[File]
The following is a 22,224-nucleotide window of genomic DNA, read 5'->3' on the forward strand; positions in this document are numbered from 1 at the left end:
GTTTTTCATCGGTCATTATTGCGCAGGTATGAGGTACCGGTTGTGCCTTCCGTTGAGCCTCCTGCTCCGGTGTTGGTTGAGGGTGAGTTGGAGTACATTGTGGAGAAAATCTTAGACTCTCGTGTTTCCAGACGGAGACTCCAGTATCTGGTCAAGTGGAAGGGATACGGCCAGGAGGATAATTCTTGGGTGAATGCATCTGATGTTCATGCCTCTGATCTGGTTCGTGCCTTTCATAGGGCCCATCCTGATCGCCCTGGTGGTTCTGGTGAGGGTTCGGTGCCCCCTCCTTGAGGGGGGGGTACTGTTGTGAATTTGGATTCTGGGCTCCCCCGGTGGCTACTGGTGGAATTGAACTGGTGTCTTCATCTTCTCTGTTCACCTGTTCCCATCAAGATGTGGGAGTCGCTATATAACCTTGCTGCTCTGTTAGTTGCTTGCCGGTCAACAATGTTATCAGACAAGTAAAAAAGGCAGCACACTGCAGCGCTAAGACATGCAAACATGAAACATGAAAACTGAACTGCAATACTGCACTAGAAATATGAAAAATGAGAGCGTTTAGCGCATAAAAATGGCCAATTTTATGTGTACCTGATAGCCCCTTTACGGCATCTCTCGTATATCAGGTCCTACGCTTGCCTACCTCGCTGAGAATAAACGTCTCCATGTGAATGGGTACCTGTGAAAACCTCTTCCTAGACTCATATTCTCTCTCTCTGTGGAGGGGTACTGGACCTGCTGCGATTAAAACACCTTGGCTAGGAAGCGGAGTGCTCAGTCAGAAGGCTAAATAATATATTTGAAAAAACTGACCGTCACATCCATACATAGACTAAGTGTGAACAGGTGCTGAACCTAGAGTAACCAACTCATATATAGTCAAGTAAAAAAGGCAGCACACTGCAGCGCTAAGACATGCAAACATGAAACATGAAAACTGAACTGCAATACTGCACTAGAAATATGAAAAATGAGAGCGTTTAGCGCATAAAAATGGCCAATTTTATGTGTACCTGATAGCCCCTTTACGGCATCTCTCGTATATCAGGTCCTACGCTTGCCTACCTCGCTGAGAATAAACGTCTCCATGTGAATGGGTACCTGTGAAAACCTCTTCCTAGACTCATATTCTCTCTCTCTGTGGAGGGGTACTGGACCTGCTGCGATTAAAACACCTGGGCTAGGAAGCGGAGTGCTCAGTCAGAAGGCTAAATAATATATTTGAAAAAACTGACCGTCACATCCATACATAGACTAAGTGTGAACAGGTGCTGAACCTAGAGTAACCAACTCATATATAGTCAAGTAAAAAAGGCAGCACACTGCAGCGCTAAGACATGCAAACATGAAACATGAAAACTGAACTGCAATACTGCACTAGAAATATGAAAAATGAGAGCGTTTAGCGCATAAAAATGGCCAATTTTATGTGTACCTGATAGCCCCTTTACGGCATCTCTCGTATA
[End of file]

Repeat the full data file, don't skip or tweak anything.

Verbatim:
The following is a 22,224-nucleotide window of genomic DNA, read 5'->3' on the forward strand; positions in this document are numbered from 1 at the left end:
GTTTTTCATCGGTCATTATTGCGCAGGTATGAGGTACCGGTTGTGCCTTCCGTTGAGCCTCCTGCTCCGGTGTTGGTTGAGGGTGAGTTGGAGTACATTGTGGAGAAAATCTTAGACTCTCGTGTTTCCAGACGGAGACTCCAGTATCTGGTCAAGTGGAAGGGATACGGCCAGGAGGATAATTCTTGGGTGAATGCATCTGATGTTCATGCCTCTGATCTGGTTCGTGCCTTTCATAGGGCCCATCCTGATCGCCCTGGTGGTTCTGGTGAGGGTTCGGTGCCCCCTCCTTGAGGGGGGGGTACTGTTGTGAATTTGGATTCTGGGCTCCCCCGGTGGCTACTGGTGGAATTGAACTGGTGTCTTCATCTTCTCTGTTCACCTGTTCCCATCAAGATGTGGGAGTCGCTATATAACCTTGCTGCTCTGTTAGTTGCTTGCCGGTCAACAATGTTATCAGACAAGTAAAAAAGGCAGCACACTGCAGCGCTAAGACATGCAAACATGAAACATGAAAACTGAACTGCAATACTGCACTAGAAATATGAAAAATGAGAGCGTTTAGCGCATAAAAATGGCCAATTTTATGTGTACCTGATAGCCCCTTTACGGCATCTCTCGTATATCAGGTCCTACGCTTGCCTACCTCGCTGAGAATAAACGTCTCCATGTGAATGGGTACCTGTGAAAACCTCTTCCTAGACTCATATTCTCTCTCTCTGTGGAGGGGTACTGGACCTGCTGCGATTAAAACACCTTGGCTAGGAAGCGGAGTGCTCAGTCAGAAGGCTAAATAATATATTTGAAAAAACTGACCGTCACATCCATACATAGACTAAGTGTGAACAGGTGCTGAACCTAGAGTAACCAACTCATATATAGTCAAGTAAAAAAGGCAGCACACTGCAGCGCTAAGACATGCAAACATGAAACATGAAAACTGAACTGCAATACTGCACTAGAAATATGAAAAATGAGAGCGTTTAGCGCATAAAAATGGCCAATTTTATGTGTACCTGATAGCCCCTTTACGGCATCTCTCGTATATCAGGTCCTACGCTTGCCTACCTCGCTGAGAATAAACGTCTCCATGTGAATGGGTACCTGTGAAAACCTCTTCCTAGACTCATATTCTCTCTCTCTGTGGAGGGGTACTGGACCTGCTGCGATTAAAACACCTGGGCTAGGAAGCGGAGTGCTCAGTCAGAAGGCTAAATAATATATTTGAAAAAACTGACCGTCACATCCATACATAGACTAAGTGTGAACAGGTGCTGAACCTAGAGTAACCAACTCATATATAGTCAAGTAAAAAAGGCAGCACACTGCAGCGCTAAGACATGCAAACATGAAACATGAAAACTGAACTGCAATACTGCACTAGAAATATGAAAAATGAGAGCGTTTAGCGCATAAAAATGGCCAATTTTATGTGTACCTGATAGCCCCTTTACGGCATCTCTCGTATA